Doe Run Storage Reservoir
Storage Capacity - 5.8 BCF
Number of wells - 84 injection/withdrawal, 8 observation wells
Storage Formation - Devonian Jeffersonville
Surface Area - 4,000 acres
History - Doe Run storage field went into operation in 1946 and is recognized as the first aquifer gas storage field in the nation. The storage formation was originally water saturated and LG&E injected gas into the formation displacing the water.
Muldraugh Compressor Station
Number of compressor units - 7 reciprocating compressors and 2 gas turbine compressor units
Total amount of compression horsepower - 9,545
Number of gas de-sulfurization processing units - 3
Number of gas dehydration processing units - 1
Total gas processing capacity of compressor station - 260 million cubic feet per day
Each gas reciprocating engine stands 10 feet high, is 12 feet wide by 20 feet long, and has 8 power cylinders that measure 18 inches across. Each engine drives 4 reciprocating compressors that compress gas withdrawn from storage. The engines are powered by natural gas.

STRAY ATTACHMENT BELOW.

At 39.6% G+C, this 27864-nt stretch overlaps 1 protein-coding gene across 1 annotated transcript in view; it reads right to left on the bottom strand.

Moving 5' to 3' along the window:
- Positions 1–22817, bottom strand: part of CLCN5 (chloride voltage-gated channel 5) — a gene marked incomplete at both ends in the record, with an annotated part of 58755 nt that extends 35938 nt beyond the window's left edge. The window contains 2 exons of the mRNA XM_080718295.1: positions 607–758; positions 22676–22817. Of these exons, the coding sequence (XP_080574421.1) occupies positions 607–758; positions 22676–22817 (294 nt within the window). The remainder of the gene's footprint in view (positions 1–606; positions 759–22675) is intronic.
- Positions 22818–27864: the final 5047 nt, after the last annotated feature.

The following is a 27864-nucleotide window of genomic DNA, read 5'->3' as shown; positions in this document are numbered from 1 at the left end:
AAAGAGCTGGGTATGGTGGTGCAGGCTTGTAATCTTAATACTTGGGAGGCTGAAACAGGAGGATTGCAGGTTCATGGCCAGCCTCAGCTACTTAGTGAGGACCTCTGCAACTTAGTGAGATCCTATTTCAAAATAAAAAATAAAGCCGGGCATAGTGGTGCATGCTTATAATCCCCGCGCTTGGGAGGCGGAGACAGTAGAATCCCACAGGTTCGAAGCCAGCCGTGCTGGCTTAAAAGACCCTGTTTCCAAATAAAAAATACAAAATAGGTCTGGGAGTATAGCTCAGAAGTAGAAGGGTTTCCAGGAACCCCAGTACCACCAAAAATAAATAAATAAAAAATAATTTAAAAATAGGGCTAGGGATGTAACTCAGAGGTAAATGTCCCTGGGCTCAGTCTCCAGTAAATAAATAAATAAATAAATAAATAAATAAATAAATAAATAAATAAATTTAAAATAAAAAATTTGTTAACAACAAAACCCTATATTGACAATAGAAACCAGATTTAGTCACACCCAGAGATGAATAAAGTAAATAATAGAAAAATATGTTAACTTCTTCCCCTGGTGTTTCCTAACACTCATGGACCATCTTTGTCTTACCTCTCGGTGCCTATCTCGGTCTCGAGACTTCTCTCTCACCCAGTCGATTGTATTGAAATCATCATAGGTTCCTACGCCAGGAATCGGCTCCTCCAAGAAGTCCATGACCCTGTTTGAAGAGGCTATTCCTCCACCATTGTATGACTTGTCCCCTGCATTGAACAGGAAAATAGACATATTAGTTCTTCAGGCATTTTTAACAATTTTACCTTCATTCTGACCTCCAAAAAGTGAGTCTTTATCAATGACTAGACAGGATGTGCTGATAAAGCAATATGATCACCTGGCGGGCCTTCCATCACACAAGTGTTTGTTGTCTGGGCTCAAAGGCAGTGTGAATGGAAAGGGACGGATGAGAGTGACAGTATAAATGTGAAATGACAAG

Each gas turbine is rated at 1,250 horsepower and drives one centrifugal compressor that compresses gas withdrawn from storage. The gas turbines operate at 23,000 rpm and are powered by natural gas.
Magnolia Storage Area
Included in the Magnolia Storage Area are three gas storage reservoirs, compressor station, gas processing plants, and high-pressure gas transmission lines associated with the operation of the gas storage and transmission system.
Magnolia Upper Storage Reservoir
Storage Capacity - 6.0 Billion Cubic Feet
Number of wells - 82 injection/withdrawal, 9 acres of observation wells